Relatively unknown when the series debuted, Friends stars Jennifer Aniston, Courteney Cox and Lisa Kudrow were soon catapulted onto the A-list, influencing a generation’s apparel, hairstyles and vernacular. The series is still extremely popular today, and it’s always fun to watch re-runs.

Grace & Frankie
I was hooked from the first episode of this show, when tight-laced Jane Fonda as Grace meets her husband (Martin Sheen) for dinner with his business partner (Sam Waterston) and his hippy-artsy spouse Frankie, played by Lily Tomlin. During the dinner, we learn that the husbands are not only partners at a law firm, they are also lovers and have decided to come out to their wives, each seeking a divorce so they can marry each other.
The series deals with the challenges of starting over, relationships with exes, adult children and more through its sharp, witty dialogue that makes you laugh, touches your heart and leaves you anxiously waiting for each new season.

Las Chicas del Cable (The Cable Girls)
The producers of the acclaimed Spanish series Gran Hotel and Velvet hooked me with this Spanish period drama. Set in 1928 in Madrid, the series follows the lives of four very different young women who work as switchboard operators for the country’s only phone company at the time. It addresses the social mores of the time, as well as the women’s relationships, ambitions and dreams juxtaposed against a changing society. While the technology may be antiquated, the situations and choices these women face are just as relevant today as they were 100 years ago.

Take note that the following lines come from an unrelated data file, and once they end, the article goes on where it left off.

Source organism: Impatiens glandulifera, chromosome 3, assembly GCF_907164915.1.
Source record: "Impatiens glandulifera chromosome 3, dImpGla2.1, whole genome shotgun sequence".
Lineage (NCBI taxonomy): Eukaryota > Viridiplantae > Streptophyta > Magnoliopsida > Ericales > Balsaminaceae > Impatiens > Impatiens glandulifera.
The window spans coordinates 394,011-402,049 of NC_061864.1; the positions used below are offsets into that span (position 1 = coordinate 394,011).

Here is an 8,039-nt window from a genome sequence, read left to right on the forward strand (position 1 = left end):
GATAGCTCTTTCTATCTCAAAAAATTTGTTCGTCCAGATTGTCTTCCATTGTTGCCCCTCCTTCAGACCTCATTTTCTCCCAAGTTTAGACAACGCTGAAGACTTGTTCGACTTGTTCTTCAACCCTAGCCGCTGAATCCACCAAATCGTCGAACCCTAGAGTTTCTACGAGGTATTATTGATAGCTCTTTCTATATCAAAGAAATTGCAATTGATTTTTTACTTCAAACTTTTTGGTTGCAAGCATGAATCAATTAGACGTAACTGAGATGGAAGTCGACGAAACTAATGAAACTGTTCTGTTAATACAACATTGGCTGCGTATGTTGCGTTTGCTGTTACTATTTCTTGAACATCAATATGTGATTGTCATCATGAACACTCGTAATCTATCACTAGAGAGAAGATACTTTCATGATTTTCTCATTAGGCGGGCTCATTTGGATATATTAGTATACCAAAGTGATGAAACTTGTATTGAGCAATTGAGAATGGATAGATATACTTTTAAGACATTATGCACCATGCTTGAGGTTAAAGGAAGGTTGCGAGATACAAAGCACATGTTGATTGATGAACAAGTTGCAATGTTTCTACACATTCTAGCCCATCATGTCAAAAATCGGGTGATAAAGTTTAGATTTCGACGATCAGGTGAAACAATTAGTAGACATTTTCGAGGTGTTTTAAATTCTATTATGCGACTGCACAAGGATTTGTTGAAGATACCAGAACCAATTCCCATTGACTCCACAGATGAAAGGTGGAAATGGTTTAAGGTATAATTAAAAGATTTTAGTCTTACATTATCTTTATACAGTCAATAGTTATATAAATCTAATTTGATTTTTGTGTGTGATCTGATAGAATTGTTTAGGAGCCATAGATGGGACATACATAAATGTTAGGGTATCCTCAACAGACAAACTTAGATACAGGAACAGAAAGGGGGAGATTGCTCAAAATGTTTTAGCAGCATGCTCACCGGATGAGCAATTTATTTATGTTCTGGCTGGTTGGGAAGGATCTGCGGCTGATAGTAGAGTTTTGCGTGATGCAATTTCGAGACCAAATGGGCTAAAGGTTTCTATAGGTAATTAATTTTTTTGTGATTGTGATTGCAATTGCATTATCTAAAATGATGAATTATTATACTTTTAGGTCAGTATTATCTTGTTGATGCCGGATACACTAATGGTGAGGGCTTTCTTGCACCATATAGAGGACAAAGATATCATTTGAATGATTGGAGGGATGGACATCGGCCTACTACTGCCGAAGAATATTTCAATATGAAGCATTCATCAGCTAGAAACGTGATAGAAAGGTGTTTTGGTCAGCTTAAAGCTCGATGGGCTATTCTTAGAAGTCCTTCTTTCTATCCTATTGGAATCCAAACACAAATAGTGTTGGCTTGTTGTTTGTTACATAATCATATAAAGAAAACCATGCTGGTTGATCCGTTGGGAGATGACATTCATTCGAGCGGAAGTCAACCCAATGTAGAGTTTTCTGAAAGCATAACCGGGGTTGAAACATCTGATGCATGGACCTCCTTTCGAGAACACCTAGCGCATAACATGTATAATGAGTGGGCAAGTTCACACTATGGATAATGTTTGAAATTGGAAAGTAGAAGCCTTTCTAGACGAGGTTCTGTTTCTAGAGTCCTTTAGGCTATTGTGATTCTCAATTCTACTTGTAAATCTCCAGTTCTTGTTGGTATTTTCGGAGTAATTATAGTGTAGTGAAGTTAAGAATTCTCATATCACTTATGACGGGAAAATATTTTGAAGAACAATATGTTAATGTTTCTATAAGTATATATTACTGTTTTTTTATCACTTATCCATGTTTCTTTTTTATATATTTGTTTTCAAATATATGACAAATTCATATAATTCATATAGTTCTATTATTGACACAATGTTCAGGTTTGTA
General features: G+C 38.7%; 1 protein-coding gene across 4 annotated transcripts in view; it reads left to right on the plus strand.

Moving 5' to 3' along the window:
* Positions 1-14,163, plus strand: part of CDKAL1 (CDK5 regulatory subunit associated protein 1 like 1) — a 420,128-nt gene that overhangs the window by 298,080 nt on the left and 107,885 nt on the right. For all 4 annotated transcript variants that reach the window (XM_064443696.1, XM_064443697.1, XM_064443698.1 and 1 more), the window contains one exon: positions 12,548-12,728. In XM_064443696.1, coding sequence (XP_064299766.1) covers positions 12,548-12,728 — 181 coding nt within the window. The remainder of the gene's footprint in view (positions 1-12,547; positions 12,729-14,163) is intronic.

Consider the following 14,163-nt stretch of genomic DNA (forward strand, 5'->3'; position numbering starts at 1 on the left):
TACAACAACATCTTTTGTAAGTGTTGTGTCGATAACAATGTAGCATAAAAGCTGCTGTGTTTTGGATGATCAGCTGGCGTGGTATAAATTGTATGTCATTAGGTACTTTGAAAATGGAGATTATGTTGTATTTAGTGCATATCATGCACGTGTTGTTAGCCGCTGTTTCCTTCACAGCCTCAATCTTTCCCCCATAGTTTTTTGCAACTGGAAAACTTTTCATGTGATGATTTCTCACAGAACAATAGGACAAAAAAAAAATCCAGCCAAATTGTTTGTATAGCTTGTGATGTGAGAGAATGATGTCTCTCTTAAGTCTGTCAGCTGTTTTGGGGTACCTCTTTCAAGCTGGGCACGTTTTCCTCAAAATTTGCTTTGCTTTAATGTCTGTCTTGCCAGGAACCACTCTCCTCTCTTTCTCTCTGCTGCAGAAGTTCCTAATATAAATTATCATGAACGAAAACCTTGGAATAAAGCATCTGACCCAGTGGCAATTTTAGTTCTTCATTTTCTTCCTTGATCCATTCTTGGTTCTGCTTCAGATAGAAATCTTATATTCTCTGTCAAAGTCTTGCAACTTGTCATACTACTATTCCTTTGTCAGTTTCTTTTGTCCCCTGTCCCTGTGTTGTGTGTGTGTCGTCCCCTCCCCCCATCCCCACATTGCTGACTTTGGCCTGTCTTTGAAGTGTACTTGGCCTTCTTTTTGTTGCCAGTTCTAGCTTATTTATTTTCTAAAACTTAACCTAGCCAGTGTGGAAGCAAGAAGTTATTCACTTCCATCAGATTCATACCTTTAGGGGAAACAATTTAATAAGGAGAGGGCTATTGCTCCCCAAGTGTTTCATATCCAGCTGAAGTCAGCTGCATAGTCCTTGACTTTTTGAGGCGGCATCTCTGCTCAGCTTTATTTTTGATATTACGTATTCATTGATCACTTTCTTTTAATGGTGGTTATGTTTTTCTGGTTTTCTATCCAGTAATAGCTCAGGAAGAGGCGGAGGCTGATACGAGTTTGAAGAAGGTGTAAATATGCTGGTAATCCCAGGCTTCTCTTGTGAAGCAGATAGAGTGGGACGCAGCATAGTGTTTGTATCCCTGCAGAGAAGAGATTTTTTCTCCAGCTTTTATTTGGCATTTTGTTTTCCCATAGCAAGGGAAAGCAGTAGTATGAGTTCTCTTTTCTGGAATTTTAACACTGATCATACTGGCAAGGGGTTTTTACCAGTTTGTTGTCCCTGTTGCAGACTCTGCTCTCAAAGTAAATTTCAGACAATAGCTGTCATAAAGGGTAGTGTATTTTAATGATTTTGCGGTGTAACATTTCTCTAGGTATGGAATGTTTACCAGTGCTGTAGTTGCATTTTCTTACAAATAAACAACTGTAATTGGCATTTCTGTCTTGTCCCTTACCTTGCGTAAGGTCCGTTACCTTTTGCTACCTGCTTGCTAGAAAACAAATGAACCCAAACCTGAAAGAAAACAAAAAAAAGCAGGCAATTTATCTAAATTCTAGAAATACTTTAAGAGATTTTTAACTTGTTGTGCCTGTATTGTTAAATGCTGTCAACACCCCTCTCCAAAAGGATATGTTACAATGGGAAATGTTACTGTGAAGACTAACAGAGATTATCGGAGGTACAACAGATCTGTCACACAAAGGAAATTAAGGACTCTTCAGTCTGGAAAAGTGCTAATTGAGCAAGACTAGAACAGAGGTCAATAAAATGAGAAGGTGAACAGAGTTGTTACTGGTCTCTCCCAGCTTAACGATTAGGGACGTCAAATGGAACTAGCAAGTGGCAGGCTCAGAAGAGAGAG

Dix Pour Cent (Call My Agent)
This French series may hit a bit too close to home for some in the TV biz, but I love it. Dix Pour Cent follows the lives of three struggling talent agents, each attempting to balance their personal lives with the professional pressures of trying to keep the high-maintenance celebrity clients of the ASK agency happy following the sudden death of the agency’s founder. You’ll laugh, you’ll relate and you may even pick up some pointers.

Sex & the City
OK, I’m just going to say it: I wanted to be sex columnist Carrie Bradshaw, just to hang out with her friends –Samantha, Charlotte and Miranda – or to dress in some of the cutting-edge fashion (and those fabulous shoes!) on display in the series.
The show introduces us to the sexually liberated and slightly older Samantha (Kim Cattrall), the guarded and headstrong Miranda (Cynthia Nixon), the sheltered and spoiled Charlotte (Kristin Davis) and the inquisitive writer Carrie (Sarah Jessica Parker), who uses her personal encounters and those of her friends as fodder for a newspaper column.